The Samaritan Connection Newsletter - Fall 2023 - 15

Hard and Sacred
By Deborah Miller, MA, LPC - Clinical Therapist
I am writing this on the last day of several
weeks of recovery from surgery on my ankle to
remove a non-cancerous mass the size of my
surgeon's fist. (Ouch!) During this time, I have
met with a few clients virtually, kept my leg
elevated, and spent my days sequestered on the
2nd floor of my house where we have our singular bathroom.
This has given me ample time to wallow in loneliness, notice
all the dust and cobwebs in my study, and wish I had a bigger
house. It has also allowed me to be grateful for a new air
conditioning system, take naps, and mail cards of thanks to the
many who have brought meals or stopped to visit. Here are a
few other things I have noticed these past 16 days (but who's
counting?) ...
My surgery was two days after the funeral of my father
who had fallen in his home three weeks prior. The month
of July was a HARD and sacred time of trips to the hospital,
conversations about palliative and hospice care - and finally,
daily visits to a skilled care facility the last week of my father's
life. It was during this time that I said goodbye, practiced
forgiveness, and said prayers to " bless the dying. " Several
sessions with my clients were rescheduled during this time and
I was extended grace nearly daily as our roles shifted slightly.
For some of them, my foot in a boot became an object lesson
about our wounds. We may think we have external protection
but inside is where the healing needs to begin. And we
only unwrap the bandages when it is safe to do so (like your
therapist's office!). A big " scar " can also serve as a reminder of
what we have endured and conquered!
Two weeks before my surgery my husband also underwent
minor surgery (when it rains it pours!). I spent a solid 36
hours sitting in a waiting room or by his bedside imagining
what it must be like for those whose loved ones face more
serious health concerns. It's not a comfortable feeling when
your spouse of 35 years, donned in a bright blue surgical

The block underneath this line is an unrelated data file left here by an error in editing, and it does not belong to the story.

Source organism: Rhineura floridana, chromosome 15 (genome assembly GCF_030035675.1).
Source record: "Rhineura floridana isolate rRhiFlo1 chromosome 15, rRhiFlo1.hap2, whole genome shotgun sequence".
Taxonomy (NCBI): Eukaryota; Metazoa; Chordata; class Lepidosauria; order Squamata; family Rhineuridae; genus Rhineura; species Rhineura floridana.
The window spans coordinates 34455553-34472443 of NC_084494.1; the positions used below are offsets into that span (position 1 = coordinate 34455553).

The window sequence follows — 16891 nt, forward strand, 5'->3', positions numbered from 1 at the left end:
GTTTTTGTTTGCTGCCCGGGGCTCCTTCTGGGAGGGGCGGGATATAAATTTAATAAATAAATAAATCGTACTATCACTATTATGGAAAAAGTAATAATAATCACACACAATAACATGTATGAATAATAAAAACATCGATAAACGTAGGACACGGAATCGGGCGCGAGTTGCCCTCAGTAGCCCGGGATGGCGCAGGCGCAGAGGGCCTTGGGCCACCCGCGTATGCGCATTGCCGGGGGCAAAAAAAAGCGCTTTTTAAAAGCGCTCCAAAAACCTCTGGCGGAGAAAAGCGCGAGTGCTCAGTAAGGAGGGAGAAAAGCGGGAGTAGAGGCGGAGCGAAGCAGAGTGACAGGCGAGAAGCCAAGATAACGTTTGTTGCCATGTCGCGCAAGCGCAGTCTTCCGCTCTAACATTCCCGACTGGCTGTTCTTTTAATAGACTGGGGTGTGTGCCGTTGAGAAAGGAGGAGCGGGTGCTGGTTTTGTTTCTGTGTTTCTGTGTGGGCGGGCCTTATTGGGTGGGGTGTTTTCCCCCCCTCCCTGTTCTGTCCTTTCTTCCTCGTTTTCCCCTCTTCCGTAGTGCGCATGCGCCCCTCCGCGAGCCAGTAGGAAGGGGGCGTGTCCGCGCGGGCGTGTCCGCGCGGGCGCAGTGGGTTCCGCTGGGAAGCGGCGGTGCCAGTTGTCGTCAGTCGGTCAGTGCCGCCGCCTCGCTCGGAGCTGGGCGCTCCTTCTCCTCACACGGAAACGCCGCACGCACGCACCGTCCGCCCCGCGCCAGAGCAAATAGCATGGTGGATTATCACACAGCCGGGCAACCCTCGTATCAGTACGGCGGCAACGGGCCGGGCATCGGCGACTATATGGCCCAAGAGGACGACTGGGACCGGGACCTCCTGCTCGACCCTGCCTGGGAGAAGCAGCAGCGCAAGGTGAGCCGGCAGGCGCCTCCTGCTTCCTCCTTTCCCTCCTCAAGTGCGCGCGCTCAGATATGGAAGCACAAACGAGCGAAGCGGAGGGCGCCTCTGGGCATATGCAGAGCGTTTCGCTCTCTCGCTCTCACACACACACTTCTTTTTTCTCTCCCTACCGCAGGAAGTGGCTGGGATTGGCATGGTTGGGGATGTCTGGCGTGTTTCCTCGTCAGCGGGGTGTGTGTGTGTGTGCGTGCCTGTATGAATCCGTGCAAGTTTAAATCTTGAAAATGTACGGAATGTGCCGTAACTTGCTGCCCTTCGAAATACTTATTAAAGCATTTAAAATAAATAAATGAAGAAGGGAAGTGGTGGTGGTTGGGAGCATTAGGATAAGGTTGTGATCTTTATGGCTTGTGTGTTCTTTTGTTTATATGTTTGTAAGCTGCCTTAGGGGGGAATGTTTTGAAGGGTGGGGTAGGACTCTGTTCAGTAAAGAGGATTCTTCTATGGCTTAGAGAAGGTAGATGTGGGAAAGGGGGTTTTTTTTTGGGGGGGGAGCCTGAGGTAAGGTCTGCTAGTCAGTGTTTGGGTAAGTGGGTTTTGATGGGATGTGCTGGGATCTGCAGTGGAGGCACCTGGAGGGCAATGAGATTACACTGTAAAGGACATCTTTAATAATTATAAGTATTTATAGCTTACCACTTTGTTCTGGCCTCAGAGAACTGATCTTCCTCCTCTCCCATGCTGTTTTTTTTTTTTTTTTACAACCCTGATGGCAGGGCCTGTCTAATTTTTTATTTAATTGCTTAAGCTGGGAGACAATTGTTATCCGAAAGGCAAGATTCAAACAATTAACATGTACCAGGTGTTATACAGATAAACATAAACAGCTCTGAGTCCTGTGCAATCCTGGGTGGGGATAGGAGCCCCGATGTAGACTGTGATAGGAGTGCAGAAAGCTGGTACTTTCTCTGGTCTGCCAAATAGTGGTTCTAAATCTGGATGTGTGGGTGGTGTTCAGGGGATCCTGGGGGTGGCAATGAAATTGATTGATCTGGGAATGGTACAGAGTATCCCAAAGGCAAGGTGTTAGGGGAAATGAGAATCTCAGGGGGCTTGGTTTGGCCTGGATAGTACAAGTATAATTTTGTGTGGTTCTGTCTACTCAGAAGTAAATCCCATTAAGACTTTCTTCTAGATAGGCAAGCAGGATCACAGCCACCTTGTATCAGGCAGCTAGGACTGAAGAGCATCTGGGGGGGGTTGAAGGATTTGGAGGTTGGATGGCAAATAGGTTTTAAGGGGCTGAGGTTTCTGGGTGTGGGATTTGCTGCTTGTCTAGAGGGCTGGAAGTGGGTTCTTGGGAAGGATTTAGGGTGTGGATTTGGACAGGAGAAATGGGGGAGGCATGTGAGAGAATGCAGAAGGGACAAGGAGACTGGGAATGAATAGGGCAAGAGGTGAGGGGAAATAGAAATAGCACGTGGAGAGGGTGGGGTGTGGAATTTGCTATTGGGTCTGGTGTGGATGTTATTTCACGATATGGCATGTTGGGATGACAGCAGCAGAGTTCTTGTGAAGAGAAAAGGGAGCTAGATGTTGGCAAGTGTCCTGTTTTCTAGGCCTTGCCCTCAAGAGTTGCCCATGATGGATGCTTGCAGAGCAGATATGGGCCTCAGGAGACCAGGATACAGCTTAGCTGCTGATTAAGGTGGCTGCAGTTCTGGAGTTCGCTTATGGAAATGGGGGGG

hair net, is wheeled away from your sight. This became an
OPPORTUNITY to interrupt my negative thoughts and fears
with " What if it all works out? " -something I regularly suggest
to my clients. Fortunately, in our case, it did. And he has
recovered well and fully.
My adult son spent my first week home from surgery with
me. He brought fresh morning coffee to my bedside the first few
days, fixed me lunch, or worked on his computer in a chair in
the corner of my bedroom. Turns out he was more PATIENT
with me than I was able to be with myself during this time. I
wanted to walk, I couldn't accept my immobility, and I had to
use alternative muscles to accomplish tasks which caused new
pains. I also had to learn how to be a good patient and take
pain meds at the first notice of discomfort, and keep the left leg
iced and elevated. Now 16 days later (again, who's counting?),
I am glad I did.
For the month of July, I slept with my phone charging by
my bed, awaiting a call from the skilled care facility. After my
dad died, I still kept my phone charged, with the volume up,
but now I awaited the news that my daughter's labor had begun
and she was headed to the hospital to birth her firstborn son.
For her, after months of nausea and vomiting, stretched skin, a
sore back, and no ENERGY, there he was as the reward! This.
Felt. Like. Advent. At the end of this story, there was a baby!
As the poet Madeleine L'Engle has said, " Yet Love still takes
the risk of birth. "
And so, for the past two months, there has been death
and life, hardship and healing, worry and patience. I regularly
remind my clients we often have to hold opposing responses
to situations simultaneously throughout our lives. During this
time, I, too, have done this with them. Did I make good on my
promise to never complain again about having to walk upstairs
to get something I forgot? No. Did I remember to not take my
husband for granted as he completed yet another chore for
me? Not always. Did I look for hope in HARD times, see my
experiences as an OPPORTUNITY, and learn to be PATIENT
with myself and others, and spend the ENERGY to do so? You
bet I did!
And now? I get to hold a 13-day-old baby boy and-
simultaneously-elevate my left foot while singing my
grandmother's lullabies to him!
15

The Samaritan Connection Newsletter - Fall 2023

Table of Contents for the Digital Edition of The Samaritan Connection Newsletter - Fall 2023

Contents
The Samaritan Connection Newsletter - Fall 2023 - Contents
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The Samaritan Connection Newsletter - Fall 2023 - 6
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The Samaritan Connection Newsletter - Fall 2023 - 11
The Samaritan Connection Newsletter - Fall 2023 - 12
The Samaritan Connection Newsletter - Fall 2023 - 13
The Samaritan Connection Newsletter - Fall 2023 - 14
The Samaritan Connection Newsletter - Fall 2023 - 15
The Samaritan Connection Newsletter - Fall 2023 - 16
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